Abstract

http://ssrn.com/abstract=1988708
 


 



Peer Effects, Risk Pooling, and Status Seeking: What Explains Gift Spending Escalation in Rural China?


Xi Chen


Yale School of Public Health; Yale University - Department of Economics; Yale University - Yale Institution for Social and Policy Studies; IZA

Ravi Kanbur


Cornell University - School of Applied Economics and Management; Centre for Economic Policy Research (CEPR); Institute for the Study of Labor (IZA)

Xiaobo Zhang


International Food Policy Research Institute (IFPRI)

January 2012

CEPR Discussion Paper No. DP8777

Abstract:     
It has been widely documented that the poor spend a significant proportion of their income on gifts even at the expense of basic consumption. We test three competing explanations of this phenomenon - peer effect, status concern, and risk pooling - based on a census-type primary household survey in three natural villages in rural China and on detailed household records of gifts received on major occasions. We show that gift-giving behavior is largely influenced by peers in reference groups. Status concern is another key motive for keeping up with the Joneses in extending gifts. In particular, poor families with sons spend more on gift giving in proportion to their income than their rich counterparts, in response to the tightening marriage market. In contrast, risk pooling does not seem to be a key driver of the observed gift-giving patterns. However, we show that large windfall income triggers the escalation of competitive gift-giving behavior.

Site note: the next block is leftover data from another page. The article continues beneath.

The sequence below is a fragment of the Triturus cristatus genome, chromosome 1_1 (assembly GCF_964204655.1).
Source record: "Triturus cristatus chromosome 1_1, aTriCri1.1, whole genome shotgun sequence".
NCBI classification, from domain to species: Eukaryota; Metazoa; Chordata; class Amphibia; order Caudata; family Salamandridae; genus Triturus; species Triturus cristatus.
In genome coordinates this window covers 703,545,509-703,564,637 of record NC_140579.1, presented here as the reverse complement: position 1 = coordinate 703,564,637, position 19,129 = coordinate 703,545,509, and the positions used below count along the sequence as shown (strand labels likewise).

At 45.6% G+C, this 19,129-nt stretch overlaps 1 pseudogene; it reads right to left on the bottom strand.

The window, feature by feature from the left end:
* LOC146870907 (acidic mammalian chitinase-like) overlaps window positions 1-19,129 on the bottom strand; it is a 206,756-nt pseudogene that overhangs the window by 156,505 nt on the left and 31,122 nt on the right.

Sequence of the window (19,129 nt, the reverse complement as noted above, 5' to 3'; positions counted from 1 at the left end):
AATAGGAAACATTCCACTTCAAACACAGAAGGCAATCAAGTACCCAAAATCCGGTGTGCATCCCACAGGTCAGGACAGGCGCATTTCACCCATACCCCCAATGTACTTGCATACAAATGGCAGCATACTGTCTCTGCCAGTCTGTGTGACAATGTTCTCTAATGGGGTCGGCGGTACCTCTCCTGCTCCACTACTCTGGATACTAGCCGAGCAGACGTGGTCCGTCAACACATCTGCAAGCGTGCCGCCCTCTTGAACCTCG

Number of Pages in PDF File: 43

Keywords: ceremony, gift giving, peer effects, risk pooling, social network, status seeking

JEL Classification: D63, D85, R20


Date posted: January 20, 2012  

Suggested Citation

Chen, Xi and Kanbur, Ravi and Zhang, Xiaobo, Peer Effects, Risk Pooling, and Status Seeking: What Explains Gift Spending Escalation in Rural China? (January 2012). CEPR Discussion Paper No. DP8777. Available at SSRN: http://ssrn.com/abstract=1988708

Contact Information

Xi Chen (Contact Author)
Yale School of Public Health ( email )
Yale University - Department of Economics ( email )
28 Hillhouse Ave
New Haven, CT 06520-8268
United States
Yale University - Yale Institution for Social and Policy Studies ( email )
77 Prospect Street
New Haven, CT 06520
United States
HOME PAGE: http://isps.yale.edu/team/xi-chen
IZA ( email )
Ravi Kanbur
Cornell University - School of Applied Economics and Management ( email )
248 Warren Hall
Ithaca, NY 14853
United States
607-255-7966 (Phone)
607-255-9984 (Fax)
HOME PAGE: http://www.people.cornell.edu/pages/sk145/
Centre for Economic Policy Research (CEPR)
77 Bastwick Street
London, EC1V 3PZ
United Kingdom
Institute for the Study of Labor (IZA)
P.O. Box 7240
Bonn, D-53072
Germany

Xiaobo Zhang
International Food Policy Research Institute (IFPRI) ( email )
2033 K Street, NW
Washington, DC 20006
United States
202-862-5677 (Phone)
202-467-4439 (Fax)

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